An arms embargo was first imposed on Liberia by the United Nations in 1992 and subsequently tightened in March 2001 to stop arms from reaching Revolutionary United Front (RUF) rebels in Sierra Leone, which is also subject to such an embargo. Thousands of people have died in Liberia's civil war, many of them children. Countless others have been tortured, raped, or maimed during the brutal conflict. Most of the weapons that have found their way into the hands of the RUF originate in Eastern Europe and are sold on the basis of forged documents that declare the weapons as destined for other countries. The documents, called End-User Certificates, are presented by arms brokers to sellers, often governments, before the weapons find their way into the hands of the RUF.

The following is based largely on a United Nations panel of experts report on Liberia made public on 26 October, along with a UN panel of experts report on diamonds and arms in Sierra Leone from December 2000. It also includes information gathered and broadcast by RFE/RL, independent Internet publications in Ukraine and Russia, and interviews with sources in Eastern Europe:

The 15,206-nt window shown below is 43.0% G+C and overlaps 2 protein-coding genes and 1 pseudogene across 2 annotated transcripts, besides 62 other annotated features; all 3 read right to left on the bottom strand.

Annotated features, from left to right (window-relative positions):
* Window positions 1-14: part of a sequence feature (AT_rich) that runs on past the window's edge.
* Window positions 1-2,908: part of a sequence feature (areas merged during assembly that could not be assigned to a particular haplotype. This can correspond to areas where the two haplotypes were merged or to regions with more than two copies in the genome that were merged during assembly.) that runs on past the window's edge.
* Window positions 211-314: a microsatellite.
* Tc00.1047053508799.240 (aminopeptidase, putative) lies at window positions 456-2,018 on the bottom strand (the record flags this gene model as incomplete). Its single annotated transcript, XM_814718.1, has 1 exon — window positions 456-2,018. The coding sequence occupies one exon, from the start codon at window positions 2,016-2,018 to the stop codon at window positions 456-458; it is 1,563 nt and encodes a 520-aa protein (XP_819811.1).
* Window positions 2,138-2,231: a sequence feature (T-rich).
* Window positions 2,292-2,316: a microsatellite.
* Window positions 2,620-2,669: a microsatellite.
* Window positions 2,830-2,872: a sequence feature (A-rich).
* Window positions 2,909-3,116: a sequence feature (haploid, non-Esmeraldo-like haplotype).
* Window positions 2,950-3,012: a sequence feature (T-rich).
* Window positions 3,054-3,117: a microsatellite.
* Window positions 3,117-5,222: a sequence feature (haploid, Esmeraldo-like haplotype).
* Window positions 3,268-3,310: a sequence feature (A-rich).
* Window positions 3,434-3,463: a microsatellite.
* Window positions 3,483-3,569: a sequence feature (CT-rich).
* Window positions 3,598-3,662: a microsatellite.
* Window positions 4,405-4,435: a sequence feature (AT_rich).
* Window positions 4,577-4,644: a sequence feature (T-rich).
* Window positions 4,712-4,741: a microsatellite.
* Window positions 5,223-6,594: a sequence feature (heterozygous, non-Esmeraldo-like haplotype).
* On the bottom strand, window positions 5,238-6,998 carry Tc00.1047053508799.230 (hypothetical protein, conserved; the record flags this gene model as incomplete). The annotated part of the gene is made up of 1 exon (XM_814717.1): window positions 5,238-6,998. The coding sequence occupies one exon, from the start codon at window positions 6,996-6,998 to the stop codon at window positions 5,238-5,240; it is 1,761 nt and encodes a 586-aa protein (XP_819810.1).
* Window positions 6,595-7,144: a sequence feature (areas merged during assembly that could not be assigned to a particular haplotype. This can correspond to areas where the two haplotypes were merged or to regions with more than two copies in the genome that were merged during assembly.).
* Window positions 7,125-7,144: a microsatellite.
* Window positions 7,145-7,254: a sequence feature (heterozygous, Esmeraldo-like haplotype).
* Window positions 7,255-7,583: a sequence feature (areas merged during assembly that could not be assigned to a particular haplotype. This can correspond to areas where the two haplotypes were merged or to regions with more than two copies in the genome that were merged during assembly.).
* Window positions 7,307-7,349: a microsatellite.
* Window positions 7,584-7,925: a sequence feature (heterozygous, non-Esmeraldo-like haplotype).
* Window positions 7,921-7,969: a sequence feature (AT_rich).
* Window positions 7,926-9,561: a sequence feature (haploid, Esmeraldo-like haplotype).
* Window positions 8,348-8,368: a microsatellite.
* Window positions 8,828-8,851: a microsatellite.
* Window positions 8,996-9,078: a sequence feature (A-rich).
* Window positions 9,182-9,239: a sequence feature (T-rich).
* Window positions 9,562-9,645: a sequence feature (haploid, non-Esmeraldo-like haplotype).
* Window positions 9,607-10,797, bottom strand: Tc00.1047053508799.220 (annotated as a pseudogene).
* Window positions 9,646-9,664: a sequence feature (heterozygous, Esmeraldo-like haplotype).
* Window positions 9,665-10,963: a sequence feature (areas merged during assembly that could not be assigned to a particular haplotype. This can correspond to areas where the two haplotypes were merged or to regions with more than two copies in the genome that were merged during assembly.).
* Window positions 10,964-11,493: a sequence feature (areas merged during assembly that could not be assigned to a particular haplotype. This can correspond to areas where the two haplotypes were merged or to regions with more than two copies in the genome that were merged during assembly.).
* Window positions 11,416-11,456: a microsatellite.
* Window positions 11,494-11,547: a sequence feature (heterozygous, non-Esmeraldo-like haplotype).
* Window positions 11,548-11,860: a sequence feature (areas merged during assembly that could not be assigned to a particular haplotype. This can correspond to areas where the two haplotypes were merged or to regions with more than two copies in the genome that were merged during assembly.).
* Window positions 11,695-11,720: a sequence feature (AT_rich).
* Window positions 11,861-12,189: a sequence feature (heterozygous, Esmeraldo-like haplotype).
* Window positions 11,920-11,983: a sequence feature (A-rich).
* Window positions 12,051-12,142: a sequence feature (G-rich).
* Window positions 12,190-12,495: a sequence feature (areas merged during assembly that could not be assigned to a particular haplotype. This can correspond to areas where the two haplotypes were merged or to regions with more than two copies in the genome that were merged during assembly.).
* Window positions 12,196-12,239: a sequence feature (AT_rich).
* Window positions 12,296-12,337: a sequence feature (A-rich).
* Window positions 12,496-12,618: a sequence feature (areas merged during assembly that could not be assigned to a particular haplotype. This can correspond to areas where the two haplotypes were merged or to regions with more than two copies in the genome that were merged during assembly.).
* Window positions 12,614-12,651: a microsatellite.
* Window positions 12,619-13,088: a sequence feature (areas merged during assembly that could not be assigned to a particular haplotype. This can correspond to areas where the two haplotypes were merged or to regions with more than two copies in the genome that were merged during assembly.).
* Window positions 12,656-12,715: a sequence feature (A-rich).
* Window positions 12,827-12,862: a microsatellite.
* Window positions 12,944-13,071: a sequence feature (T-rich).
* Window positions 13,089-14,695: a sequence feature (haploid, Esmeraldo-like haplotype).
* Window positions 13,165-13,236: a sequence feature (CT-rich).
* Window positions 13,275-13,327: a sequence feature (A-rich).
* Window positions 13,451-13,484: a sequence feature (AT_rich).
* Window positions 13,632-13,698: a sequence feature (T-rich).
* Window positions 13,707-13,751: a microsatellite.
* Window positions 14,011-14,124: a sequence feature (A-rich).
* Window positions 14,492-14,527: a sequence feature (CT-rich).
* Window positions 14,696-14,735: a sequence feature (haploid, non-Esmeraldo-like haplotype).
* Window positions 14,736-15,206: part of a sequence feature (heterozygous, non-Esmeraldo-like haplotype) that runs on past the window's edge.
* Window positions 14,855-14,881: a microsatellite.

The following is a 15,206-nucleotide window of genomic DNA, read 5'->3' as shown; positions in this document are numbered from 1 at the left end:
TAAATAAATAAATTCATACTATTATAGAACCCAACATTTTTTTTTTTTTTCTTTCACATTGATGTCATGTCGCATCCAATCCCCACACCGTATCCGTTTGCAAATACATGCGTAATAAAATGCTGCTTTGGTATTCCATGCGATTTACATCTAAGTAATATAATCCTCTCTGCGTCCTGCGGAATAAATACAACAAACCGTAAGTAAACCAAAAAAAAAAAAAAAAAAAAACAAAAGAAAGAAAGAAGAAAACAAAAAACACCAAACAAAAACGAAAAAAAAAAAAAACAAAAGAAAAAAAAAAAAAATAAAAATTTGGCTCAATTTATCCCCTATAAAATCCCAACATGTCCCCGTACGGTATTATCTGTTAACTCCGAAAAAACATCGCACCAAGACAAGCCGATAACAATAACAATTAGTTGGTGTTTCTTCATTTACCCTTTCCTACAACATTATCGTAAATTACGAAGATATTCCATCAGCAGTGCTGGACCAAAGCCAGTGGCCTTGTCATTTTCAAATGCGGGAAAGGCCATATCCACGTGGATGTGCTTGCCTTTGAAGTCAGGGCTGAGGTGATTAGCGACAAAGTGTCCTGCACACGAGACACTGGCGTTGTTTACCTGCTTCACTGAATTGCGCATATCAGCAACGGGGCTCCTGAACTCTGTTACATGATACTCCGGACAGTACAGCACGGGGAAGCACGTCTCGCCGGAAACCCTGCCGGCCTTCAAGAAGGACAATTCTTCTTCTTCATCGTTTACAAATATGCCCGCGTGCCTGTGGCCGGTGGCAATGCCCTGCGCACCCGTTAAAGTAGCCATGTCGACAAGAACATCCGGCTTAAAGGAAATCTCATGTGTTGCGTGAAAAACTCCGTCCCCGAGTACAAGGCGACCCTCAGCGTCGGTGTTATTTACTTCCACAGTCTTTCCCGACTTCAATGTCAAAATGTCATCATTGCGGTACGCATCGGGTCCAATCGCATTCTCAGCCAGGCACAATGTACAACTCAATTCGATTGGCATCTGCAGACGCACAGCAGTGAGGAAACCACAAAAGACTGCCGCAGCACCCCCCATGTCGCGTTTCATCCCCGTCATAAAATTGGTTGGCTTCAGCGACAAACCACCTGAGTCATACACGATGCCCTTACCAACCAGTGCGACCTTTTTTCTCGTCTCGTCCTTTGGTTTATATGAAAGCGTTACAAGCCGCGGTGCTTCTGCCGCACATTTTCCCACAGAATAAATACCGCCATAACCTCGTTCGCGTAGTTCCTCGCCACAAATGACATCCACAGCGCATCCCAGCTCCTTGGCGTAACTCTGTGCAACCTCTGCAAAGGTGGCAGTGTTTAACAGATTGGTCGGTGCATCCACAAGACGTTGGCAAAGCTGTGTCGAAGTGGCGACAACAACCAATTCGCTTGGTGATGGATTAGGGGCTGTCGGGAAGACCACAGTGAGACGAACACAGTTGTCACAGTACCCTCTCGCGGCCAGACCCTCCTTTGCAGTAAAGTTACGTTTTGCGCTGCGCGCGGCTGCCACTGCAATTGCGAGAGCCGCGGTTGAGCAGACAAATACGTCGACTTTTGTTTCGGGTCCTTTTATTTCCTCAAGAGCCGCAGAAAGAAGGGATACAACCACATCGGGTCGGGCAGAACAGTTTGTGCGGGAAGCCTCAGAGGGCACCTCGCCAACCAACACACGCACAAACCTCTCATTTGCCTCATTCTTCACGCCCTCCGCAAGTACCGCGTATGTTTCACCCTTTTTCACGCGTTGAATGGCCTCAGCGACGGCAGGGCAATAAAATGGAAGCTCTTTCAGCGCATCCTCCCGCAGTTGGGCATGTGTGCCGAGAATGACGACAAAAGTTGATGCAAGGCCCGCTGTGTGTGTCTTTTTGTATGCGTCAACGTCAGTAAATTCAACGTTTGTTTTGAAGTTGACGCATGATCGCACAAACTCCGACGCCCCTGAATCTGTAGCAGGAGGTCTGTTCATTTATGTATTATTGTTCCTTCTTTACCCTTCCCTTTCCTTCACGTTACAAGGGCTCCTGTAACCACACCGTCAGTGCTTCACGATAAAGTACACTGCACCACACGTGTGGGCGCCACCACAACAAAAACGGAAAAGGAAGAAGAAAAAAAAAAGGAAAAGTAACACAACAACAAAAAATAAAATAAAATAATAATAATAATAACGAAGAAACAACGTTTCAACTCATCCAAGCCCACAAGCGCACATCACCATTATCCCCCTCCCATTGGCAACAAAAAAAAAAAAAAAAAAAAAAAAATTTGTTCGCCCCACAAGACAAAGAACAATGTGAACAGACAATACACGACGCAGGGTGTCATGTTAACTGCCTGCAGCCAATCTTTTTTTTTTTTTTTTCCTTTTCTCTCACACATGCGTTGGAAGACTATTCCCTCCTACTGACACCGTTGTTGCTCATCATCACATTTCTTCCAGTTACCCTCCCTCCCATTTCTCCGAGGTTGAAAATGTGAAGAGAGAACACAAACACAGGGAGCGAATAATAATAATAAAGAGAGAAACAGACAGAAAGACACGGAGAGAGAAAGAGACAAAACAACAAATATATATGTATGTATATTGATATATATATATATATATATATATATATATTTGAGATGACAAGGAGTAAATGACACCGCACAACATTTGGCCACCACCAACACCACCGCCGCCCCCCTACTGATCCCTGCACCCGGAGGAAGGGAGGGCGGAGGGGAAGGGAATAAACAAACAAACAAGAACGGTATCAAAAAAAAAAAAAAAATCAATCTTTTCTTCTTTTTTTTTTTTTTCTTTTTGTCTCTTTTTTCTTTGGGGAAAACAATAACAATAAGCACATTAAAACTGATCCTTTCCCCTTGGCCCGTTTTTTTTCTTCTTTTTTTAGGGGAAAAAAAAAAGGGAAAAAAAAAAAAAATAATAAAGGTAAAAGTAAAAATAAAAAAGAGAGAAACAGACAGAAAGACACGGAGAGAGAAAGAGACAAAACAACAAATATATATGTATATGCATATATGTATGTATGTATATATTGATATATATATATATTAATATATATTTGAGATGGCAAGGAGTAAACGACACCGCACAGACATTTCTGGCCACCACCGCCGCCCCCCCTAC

Part 1. "WAS 123"

On 15 July 2000, a Liberian-registered Ilyushin-18 aircraft, registered as EL-ALY and operating for a company called West Africa Air Services with the call sign "WAS 123," left Moldova for Bishkek in Kyrgyzstan. There it was loaded with spare parts and rotor blades for MI-24 military helicopters before leaving Bishkek on 17 July, apparently bound for Guinea: Guinea was the country stipulated on the End-User Certificate for the cargo shown to Kyrgyz authorities by Alexander Islamov, an arms broker. At a stopover in Cairo, the pilot produced a flight plan and cargo manifest for a flight to Guinea. Yet on 18 July, the Ilyushin-18 landed in Monrovia, Liberia, where the rotor blades and spare parts were unloaded and picked up by a company called San Air General Trading, which was registered in the United Arab Emirates and whose director was Sergei Denisenko, a Russian national and a close friend of one "Victor Bout." Later, Denisenko was to tell a UN panel of experts that he had bought the rotor blades from Islamov, a regular supplier to San Air, and sold them to Sanjivan Ruprah of West Africa Air Services in Monrovia.

Upon checking the flight history of the Ilyushin-18 registered under EL-ALY and using the call sign "WAS 123," the UN team discovered that it had made eight return flights from Monrovia to Abidjan (Ivory Coast) and back. The first of these flights coincided with the arrival in Abidjan of an Antonov-124 airplane from Ukraine via Libya.